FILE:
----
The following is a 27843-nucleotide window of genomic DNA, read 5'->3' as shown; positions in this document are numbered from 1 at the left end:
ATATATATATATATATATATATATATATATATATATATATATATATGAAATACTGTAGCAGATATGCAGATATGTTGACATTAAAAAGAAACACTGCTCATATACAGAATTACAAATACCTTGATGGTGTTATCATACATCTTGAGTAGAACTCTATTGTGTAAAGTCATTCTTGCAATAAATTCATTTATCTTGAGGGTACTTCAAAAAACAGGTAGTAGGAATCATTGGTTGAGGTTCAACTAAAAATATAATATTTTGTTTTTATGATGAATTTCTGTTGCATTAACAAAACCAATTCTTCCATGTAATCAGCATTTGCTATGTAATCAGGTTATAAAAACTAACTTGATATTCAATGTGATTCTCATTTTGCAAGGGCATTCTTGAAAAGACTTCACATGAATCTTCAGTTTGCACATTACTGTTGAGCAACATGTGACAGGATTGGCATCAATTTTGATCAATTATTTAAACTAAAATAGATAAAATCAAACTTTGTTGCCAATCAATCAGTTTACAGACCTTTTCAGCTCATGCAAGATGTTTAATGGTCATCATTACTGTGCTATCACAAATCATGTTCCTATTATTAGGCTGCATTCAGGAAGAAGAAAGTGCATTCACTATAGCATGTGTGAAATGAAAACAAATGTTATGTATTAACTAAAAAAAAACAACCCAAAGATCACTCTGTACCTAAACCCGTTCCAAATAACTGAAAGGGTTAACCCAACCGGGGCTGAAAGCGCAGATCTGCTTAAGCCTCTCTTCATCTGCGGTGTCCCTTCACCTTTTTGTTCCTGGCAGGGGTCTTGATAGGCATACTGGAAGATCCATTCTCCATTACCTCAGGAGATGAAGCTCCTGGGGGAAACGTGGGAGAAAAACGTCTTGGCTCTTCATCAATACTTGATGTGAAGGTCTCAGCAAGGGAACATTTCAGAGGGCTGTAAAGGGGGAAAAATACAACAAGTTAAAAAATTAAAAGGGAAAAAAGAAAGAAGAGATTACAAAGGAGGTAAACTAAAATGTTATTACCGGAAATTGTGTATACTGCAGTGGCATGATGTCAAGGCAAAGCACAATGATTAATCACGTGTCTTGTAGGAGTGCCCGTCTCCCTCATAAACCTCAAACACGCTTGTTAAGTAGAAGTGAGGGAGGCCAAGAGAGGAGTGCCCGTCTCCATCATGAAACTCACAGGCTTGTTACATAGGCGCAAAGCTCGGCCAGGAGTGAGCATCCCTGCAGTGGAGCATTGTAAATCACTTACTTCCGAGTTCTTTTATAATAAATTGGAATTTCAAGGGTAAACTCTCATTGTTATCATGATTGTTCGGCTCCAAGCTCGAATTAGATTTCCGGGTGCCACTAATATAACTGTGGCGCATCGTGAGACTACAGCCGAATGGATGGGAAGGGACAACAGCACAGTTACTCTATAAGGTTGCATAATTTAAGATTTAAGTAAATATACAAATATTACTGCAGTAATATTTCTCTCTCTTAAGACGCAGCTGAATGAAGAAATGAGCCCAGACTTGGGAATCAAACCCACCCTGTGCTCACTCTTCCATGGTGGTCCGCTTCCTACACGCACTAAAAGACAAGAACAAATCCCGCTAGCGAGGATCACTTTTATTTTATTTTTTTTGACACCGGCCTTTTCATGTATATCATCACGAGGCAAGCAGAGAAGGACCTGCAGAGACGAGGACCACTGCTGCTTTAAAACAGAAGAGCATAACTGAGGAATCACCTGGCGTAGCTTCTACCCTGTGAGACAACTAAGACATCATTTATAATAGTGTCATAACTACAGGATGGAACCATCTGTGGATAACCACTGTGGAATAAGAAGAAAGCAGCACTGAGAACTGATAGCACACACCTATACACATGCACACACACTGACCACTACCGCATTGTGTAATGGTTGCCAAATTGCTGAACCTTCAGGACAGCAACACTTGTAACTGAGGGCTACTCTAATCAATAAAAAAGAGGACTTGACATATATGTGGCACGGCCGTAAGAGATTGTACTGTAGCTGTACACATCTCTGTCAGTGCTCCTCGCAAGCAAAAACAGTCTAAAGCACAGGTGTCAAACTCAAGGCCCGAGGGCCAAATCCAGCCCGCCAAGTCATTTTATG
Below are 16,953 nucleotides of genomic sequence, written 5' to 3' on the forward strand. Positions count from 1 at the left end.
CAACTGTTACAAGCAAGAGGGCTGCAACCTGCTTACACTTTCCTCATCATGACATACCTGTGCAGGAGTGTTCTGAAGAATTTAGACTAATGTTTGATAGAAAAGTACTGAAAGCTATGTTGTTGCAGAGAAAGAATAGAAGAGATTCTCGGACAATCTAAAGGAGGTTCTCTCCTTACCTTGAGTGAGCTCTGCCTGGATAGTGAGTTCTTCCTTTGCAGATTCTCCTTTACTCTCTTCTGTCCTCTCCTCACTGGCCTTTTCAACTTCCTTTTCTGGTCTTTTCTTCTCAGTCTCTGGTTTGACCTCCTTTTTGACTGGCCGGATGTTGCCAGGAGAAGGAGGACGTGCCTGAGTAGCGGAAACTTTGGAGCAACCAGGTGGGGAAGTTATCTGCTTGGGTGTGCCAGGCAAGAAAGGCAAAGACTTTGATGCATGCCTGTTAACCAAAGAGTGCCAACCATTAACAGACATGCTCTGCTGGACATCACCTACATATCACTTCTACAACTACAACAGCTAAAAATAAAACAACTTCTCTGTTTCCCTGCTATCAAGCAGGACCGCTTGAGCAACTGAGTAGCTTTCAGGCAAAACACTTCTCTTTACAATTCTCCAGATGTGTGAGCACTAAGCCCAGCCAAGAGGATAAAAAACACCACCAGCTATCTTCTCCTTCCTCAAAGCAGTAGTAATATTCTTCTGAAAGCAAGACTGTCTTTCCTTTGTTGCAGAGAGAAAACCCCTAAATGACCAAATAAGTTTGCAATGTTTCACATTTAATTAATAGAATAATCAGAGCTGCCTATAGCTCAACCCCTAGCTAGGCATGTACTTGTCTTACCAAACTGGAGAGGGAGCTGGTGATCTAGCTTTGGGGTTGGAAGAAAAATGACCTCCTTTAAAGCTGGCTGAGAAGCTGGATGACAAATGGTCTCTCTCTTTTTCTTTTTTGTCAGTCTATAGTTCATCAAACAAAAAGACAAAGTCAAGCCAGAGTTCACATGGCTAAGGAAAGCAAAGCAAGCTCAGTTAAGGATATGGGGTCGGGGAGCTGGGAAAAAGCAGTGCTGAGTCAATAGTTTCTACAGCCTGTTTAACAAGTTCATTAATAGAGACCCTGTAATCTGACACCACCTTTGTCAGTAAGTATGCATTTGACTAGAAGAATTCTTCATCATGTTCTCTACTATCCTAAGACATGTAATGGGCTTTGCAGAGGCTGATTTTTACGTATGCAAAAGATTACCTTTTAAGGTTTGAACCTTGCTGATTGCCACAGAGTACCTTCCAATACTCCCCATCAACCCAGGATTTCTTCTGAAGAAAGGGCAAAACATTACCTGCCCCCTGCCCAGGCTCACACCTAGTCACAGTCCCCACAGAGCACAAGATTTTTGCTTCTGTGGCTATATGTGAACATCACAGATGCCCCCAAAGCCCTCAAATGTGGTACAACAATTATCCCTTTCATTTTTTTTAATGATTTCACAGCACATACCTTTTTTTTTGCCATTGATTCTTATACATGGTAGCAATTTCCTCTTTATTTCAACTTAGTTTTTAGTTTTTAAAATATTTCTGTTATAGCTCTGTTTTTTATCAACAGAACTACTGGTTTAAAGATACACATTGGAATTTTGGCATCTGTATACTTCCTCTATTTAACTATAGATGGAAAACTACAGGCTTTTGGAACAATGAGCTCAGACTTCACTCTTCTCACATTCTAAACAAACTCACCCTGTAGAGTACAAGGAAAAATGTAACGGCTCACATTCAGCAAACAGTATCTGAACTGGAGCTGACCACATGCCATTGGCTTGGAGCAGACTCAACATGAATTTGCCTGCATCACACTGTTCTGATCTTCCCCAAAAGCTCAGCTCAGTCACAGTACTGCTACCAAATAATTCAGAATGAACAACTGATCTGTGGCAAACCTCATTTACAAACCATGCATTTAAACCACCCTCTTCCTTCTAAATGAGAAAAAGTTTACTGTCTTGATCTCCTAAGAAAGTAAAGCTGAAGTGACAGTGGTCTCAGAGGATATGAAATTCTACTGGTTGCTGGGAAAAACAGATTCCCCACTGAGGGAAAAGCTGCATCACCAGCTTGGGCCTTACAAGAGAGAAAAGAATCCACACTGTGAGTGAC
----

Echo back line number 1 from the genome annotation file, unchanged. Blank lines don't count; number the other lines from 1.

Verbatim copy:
The following is a 27843-nucleotide window of genomic DNA, read 5'->3' as shown; positions in this document are numbered from 1 at the left end: